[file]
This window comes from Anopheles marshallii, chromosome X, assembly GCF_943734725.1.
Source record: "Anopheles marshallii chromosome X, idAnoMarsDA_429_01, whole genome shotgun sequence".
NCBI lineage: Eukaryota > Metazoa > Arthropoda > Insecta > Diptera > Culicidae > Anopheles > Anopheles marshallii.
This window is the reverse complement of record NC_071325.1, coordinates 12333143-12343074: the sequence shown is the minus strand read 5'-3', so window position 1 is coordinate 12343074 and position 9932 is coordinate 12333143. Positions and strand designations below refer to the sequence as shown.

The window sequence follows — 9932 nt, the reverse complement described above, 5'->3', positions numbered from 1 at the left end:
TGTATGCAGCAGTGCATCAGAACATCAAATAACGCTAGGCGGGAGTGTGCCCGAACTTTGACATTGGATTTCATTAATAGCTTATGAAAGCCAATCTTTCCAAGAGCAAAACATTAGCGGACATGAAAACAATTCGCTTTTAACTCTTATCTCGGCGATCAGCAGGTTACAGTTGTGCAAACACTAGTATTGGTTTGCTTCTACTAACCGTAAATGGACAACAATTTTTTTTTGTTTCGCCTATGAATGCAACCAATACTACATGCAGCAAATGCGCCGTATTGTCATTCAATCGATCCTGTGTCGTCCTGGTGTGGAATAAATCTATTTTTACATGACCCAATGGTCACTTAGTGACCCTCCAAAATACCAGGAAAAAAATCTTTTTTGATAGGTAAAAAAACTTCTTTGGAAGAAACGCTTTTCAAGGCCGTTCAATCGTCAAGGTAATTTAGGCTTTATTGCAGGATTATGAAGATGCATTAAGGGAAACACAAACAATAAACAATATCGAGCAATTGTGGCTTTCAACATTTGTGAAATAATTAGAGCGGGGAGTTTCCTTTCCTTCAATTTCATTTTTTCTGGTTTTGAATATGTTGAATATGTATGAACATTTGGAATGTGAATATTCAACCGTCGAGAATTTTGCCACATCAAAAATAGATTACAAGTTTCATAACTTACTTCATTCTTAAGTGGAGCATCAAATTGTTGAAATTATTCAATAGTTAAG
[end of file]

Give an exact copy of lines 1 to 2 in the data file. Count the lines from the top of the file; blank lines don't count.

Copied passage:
This window comes from Anopheles marshallii, chromosome X, assembly GCF_943734725.1.
Source record: "Anopheles marshallii chromosome X, idAnoMarsDA_429_01, whole genome shotgun sequence".